Africa Oscar Pistorius arrives for sentencing

Oscar Pistorius arrives for sentencing

 

Oscar Pistorius escorted by police officers leaves the high court in Pretoria, South Africa, Friday, Oct. 17, 2014. Following the testimony hearing, Judge Thokozile Masipa is expected to announce Pistorius' sentence on Tuesday after she found him guilty last month of culpable homicide for negligently killing Steenkamp, but acquitted him of murder. (AP Photo/Themba Hadebe)
Oscar Pistorius escorted by police officers leaves the high court in Pretoria, South Africa, Friday, Oct. 17, 2014. Following the testimony hearing, Judge Thokozile Masipa is expected to announce Pistorius’ sentence on Tuesday after she found him guilty last month of culpable homicide for negligently killing Steenkamp, but acquitted him of murder. (AP Photo/Themba Hadebe)

(AP) — Oscar Pistorius was surrounded by police officers as he walked into a South African courthouse Tuesday ahead of his sentencing for killing girlfriend Reeva Steenkamp.

Judge Thokozile Masipa will announce if the double-amputee Olympian goes to prison at the climax of the months-long trial involving one of the world’s most recognizable athletes and his Valentine’s Day shooting of his girlfriend.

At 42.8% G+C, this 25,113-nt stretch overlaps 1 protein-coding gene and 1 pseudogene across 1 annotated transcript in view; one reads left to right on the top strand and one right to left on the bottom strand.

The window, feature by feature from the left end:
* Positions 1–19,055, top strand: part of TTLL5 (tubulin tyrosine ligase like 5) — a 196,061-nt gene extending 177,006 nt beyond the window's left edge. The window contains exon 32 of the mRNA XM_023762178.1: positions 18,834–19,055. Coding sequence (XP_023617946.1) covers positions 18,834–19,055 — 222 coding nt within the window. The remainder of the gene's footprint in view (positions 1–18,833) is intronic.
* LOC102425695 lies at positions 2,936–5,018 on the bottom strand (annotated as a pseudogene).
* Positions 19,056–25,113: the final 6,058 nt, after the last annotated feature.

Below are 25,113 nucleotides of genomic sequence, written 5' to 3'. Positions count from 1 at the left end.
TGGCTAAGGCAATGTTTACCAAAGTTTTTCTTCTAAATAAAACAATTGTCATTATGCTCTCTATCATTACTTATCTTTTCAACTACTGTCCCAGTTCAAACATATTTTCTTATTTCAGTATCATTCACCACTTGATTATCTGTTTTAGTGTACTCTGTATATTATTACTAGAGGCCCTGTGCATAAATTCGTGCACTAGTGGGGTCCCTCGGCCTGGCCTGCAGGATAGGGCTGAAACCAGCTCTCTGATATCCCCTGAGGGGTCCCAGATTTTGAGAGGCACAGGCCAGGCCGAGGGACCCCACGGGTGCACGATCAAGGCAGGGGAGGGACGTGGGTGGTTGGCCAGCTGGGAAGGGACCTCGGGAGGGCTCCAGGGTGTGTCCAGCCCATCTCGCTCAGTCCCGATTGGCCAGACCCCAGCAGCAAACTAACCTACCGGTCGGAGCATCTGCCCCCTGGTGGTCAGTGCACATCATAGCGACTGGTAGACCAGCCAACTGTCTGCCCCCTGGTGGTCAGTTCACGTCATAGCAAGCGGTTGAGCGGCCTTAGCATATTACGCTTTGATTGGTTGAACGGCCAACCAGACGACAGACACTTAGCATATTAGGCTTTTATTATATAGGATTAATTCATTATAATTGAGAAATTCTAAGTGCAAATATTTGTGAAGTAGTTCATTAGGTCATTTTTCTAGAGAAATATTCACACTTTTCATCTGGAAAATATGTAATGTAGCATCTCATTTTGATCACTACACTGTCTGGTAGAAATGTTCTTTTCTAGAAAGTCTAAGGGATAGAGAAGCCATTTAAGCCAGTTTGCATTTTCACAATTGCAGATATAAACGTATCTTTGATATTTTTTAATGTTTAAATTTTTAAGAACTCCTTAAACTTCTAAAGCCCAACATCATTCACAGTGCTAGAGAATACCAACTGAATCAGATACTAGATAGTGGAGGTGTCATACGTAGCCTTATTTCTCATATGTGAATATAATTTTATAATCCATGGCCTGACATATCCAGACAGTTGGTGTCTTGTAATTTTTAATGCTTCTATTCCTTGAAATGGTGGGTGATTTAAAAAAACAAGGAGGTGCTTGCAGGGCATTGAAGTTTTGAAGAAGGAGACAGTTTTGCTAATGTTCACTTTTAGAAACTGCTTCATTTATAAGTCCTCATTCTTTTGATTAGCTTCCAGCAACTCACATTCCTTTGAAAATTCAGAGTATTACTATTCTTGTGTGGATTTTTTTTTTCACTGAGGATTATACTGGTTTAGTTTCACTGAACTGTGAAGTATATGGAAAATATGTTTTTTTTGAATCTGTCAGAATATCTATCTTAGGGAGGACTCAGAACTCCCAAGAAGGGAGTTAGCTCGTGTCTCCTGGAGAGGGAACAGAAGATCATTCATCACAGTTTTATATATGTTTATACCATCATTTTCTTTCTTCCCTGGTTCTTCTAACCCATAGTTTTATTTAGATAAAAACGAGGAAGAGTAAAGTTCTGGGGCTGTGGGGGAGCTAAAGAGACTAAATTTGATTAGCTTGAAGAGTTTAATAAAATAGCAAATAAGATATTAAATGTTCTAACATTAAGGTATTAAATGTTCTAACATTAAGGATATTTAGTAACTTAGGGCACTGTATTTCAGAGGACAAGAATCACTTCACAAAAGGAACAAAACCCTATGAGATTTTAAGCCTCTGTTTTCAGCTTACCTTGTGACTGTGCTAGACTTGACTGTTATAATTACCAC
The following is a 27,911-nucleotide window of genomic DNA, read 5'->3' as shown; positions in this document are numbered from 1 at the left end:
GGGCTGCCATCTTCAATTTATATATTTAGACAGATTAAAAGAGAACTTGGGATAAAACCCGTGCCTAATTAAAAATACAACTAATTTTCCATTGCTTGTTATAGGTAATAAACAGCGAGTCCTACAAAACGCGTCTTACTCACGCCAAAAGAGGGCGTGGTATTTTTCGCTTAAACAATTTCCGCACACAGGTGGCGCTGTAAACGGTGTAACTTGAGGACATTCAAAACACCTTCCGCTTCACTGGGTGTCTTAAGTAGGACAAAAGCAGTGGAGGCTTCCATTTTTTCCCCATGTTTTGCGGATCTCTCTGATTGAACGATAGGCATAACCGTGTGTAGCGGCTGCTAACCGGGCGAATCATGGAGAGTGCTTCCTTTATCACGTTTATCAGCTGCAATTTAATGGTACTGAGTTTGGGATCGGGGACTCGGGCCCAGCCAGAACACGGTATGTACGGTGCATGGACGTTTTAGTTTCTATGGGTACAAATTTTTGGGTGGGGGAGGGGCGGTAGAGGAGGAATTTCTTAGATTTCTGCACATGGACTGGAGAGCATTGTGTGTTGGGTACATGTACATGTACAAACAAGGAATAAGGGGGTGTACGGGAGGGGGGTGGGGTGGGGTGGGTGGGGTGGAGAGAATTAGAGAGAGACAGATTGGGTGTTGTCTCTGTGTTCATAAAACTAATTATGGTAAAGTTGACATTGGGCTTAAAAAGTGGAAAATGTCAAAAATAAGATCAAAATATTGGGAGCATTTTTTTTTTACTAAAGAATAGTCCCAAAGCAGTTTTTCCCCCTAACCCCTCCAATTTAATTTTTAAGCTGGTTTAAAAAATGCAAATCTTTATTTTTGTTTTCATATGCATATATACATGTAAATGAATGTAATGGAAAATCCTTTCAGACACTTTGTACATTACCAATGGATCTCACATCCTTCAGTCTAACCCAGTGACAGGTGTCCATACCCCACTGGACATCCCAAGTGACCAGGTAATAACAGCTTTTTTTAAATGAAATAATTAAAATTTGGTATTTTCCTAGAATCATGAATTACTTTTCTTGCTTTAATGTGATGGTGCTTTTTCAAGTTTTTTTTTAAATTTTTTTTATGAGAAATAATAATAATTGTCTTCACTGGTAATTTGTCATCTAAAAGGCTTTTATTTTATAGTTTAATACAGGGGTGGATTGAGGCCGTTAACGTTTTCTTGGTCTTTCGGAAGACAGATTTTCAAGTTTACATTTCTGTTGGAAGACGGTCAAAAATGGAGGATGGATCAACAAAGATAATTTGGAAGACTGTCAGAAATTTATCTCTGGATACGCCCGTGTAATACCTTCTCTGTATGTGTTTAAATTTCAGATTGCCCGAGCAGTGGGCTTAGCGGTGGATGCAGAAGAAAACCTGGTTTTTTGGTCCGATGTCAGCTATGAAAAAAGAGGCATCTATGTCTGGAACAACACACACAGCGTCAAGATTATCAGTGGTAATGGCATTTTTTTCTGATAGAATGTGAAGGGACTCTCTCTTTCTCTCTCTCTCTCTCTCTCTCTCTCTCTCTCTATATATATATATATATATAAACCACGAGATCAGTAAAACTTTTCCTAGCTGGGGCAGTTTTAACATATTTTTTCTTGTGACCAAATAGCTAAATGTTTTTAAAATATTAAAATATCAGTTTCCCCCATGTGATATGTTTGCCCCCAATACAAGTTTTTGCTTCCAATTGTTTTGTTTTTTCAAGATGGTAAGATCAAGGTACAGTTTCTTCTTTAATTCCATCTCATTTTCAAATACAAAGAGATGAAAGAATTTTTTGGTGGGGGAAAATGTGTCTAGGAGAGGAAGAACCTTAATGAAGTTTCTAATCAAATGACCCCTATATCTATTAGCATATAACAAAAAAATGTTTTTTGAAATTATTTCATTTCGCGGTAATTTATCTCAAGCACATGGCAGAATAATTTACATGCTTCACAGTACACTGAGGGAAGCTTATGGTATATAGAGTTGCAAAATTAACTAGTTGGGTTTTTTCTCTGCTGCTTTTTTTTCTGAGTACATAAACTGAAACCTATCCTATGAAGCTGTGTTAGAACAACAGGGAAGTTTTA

Masipa has a range of options for Pistorius’ punishment after convicting him of culpable homicide, or negligent killing, in Steenkamp’s death, but acquitting him of murder. Masipa could issue a suspended sentence and a fine, meaning Pistorius would not go to jail. She could order him to go under house arrest, or she could send him to prison for up to 15 years.

Pistorius’ lawyers have argued for a three-year period of correctional supervision, where the runner would spend periods under house arrest and also perform community service. Prosecutors asked the judge to send him to prison for at least 10 years.

Pistorius was escorted through crowds of onlookers and into the Pretoria courthouse by police officers wearing blue berets. The parents of Steenkamp, the woman he shot multiple times through a toilet cubicle door in his home on Feb. 14, 2013, were also in court to hear the sentence.

The courtroom was packed, reflecting heightened media and public interest ahead of the sentencing. Police officers stood guard in the aisles.

Before proceedings started, Dr. Lore Hartzenberg, a psychologist, held Pistorius’ hand and spoke softly to him. Hartzenberg had testified for the defense that Pistorius was a “broken man” after killing his girlfriend and had suffered emotionally and financially.

A Pistorius supporter laid three white roses near Pistorius.

“I just wanted to bestow a little bit of inner happiness on Oscar,” said the supporter, who added that she thought he had lost a lot of self-respect.

Outside the courthouse, a man in orange garb carried chains and a large sign that read: “Are certain offenders more equal than other offenders before the law?”

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